Critical Care Plus: Using Travelers’ to Meet Staffing Needs is Harder in ICUs 

Reasons for Hiring Temporary Staff Determine Success, Administrator Says 

By Julie Crawshaw, Critical Care Plus Editor

Travelers—those icu nurses, respiratory therapists, radiology techs, and critical care personnel who are not permanent staff members—are a hot topic in critical care circles these days, and hospitals face tough questions about whether and how many of these people to use.

The problem is especially significant in ICUs where the hospital’s sickest patients make a high degree of smooth staff interaction an absolute necessity.

On paper, travelers offer the necessary qualifications, says Max Harry Weil MD, PhD, MACP, Master FCCP, FACC, Distinguished University Professor and president of the Institute of Critical Care Medicine in Palm Springs, CA. But in practice, Weil says, travelers are not likely to function as competently in the environment over the short run because it takes time to learn how to respond to other personnel, patients and the culture of the hospital.

"The staffing turnstile we now face is hardly an ideal system," he adds. Hospitals, Weil observes, can’t keep their doors open if they fail to provide accredited staff and will use whatever means they have to recruit those staff from agencies, even those located as far away as Canada and the Philippines.

The underlying problem is macro-economic, Weil says, because medicine is now a marketplace in which well-industrialized HMOs and for-profit hospitals are giving philanthropic organizations and non-profit hospitals a run for their money.

"The only response to a personnel shortage in an industrialized environment is to make the position more competitive," he adds, noting that in many places registry personnel are better paid than permanent personnel. "More competitive means that the incentives for becoming a critical care nurse attract an increasing number of entry-level personnel."

Weil, who was the first president of the Society of Critical Care Medicine, says the problem is exacerbated because modern hospitals are turning into one large intensive care unit due to the large volume of patients who now receive care as outpatients.

"What’s left in the hospital is more severe disease," Weil says, "What appears to be more intense need and sicker patients actually has to do with shorter hospital stays, more outpatient-delivered care, and more elaborate and invasive procedures."

Reasons Affect Success

No matter the reason, hospitals must hire some temporary labor or risk longer hours for existing staff and fewer resources for patients. But Paul Ocon, RN, MPA, administrator of Critical Care Service at Children’s Memorial Hospital in Chicago, says the reasons hospitals use travelers determine how much benefit they receive.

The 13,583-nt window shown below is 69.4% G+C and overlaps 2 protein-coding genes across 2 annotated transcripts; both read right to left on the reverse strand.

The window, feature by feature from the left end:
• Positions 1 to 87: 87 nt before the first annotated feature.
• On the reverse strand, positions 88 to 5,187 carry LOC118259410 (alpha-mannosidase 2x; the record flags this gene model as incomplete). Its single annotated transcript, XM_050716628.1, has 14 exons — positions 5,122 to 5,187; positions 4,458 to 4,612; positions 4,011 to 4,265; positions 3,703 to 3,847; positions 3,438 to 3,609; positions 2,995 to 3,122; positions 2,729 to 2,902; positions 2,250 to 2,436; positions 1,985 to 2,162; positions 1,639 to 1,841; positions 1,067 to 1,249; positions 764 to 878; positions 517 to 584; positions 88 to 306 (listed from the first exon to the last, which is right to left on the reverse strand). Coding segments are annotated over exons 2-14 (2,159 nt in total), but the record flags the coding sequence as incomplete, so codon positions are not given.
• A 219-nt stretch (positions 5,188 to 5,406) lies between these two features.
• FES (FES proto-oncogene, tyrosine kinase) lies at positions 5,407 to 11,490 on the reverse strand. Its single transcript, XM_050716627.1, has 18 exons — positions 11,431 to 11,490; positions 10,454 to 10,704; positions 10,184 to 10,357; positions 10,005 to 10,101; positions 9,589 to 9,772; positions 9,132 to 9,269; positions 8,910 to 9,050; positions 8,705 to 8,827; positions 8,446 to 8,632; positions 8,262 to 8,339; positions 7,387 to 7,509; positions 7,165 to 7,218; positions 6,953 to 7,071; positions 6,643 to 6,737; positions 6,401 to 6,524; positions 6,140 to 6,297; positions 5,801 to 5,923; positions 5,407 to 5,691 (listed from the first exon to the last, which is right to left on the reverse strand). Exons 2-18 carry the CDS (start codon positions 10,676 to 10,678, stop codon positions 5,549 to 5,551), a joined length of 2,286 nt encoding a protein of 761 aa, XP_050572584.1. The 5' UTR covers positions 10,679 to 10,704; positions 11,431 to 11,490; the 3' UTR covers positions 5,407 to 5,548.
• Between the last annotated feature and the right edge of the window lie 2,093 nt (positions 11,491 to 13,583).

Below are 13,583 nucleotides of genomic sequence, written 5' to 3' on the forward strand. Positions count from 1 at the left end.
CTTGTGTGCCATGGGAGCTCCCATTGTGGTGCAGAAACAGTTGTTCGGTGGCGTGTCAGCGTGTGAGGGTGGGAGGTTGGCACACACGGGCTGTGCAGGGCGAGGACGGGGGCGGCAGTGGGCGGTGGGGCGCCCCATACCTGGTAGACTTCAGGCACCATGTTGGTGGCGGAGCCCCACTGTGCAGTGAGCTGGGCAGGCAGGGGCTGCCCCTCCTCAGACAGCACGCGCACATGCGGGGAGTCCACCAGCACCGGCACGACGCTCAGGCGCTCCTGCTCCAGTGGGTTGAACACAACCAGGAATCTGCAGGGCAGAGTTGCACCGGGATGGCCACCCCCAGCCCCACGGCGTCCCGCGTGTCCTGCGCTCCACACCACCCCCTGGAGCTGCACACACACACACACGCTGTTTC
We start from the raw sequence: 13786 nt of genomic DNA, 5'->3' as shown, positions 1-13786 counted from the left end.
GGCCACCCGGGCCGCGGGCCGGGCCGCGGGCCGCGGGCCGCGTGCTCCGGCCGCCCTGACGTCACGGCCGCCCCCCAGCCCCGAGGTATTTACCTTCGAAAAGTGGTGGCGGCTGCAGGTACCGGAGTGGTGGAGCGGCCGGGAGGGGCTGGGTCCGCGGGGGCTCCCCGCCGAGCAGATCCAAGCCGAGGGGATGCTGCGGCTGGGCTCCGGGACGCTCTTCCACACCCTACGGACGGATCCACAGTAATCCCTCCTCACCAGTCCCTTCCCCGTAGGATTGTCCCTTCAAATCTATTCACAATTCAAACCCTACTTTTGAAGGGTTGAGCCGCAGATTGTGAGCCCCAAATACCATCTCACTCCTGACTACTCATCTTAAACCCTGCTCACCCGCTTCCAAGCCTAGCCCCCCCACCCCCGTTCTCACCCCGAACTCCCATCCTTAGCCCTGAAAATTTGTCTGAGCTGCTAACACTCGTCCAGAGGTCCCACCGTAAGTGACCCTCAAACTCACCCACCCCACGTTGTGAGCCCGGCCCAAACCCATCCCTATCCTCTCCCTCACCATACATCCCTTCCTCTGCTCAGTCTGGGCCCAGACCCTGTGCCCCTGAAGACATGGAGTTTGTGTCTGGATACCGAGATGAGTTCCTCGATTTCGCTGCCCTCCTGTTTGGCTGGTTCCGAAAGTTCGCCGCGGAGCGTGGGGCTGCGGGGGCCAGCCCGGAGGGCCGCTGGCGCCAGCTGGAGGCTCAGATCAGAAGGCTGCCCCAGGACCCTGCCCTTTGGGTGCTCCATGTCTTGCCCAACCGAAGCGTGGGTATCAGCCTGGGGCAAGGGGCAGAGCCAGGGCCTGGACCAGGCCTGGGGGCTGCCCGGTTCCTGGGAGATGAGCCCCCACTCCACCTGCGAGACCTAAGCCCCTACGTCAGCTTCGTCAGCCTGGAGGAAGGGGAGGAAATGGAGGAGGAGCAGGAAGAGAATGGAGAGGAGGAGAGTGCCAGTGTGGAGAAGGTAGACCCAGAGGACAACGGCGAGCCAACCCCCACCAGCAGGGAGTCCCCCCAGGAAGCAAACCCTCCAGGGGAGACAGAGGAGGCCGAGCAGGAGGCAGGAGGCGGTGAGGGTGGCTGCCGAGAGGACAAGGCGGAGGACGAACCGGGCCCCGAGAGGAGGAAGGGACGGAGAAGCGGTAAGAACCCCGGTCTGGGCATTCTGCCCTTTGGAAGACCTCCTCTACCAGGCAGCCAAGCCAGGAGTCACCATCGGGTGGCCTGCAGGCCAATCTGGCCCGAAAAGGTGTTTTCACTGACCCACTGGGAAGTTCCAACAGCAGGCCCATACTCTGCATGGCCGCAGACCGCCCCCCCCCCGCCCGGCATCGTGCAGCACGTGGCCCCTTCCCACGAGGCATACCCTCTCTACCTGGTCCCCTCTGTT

Planned back-filling around unavoidable staff fluctuations, such as when a temporary nurse comes on board for a permanent staff nurse’s maternity leave, enjoys much more success than using travelers because the hospital can’t keep regular staff on board, Ocon says. "The impact of today’s nursing shortage tests what I learned in nursing school, namely that there is no shortage of nurses, only a shortage of places where nurses want to work," he adds.

Solving the problem goes beyond being a good employer. Ocon believes that hospital personnel must share a strong sense of mission and commitment throughout the personnel ranks.

"We’re a magnet hospital and are very proud of the things we do to help retain our team," Ocon says. He adds that the American Nurses Association made Children’s the first hospital in the country to receive its prestigious Nursing Excellence Magnet Award. "It means we as health care leaders and clinicians need to promote opportunities in our professions versus discouraging the next generation from joining our ranks."

The positive side of temporary labor, Ocon notes, is that it attempts to provide the right number of caregivers to provide appropriate care. Using travelers may also help a hospital implement retention strategies by allowing clinicians to work every third weekend instead of every other weekend.

The downside factors of travelers are that their costs are extremely high, the team dynamics between temporary and core staff become complicated because the traveler must learn new systems, and hospital administrators must expend additional time and energy making sure traveling staff are competent.

As the pediatric teaching facility of Northwestern University’s Feinberg School of Medicine, Children’s Memorial faculty includes specialists in every known pediatric specialty. Ocon says this translates to patients with a higher acuity level and that translates to a greater demand for experienced clinicians at the bedside.

The best results occur when travelers become committed to the hospital’s mission, Ocon says, a feat much easier said than done. Some travelers apply because they want to live in a particular city or climate. Many seek temporary work only because the pay is better than a permanent position in the area they left.

"It’s hard to align temporary labor’s motivation beyond the dollars and that sometimes reflects in the type of care they provide," Ocon says, adding that it’s much easier for a hospital to train and measure competence in permanent staff. With a temporary agency, administrators really have to ask some probing questions about the type of training travelers have had and what equipment they know how to use.

(For more information contact Max Weil, MD, at [760] 323-6867; and Paul Ocon [773] 880-3947.)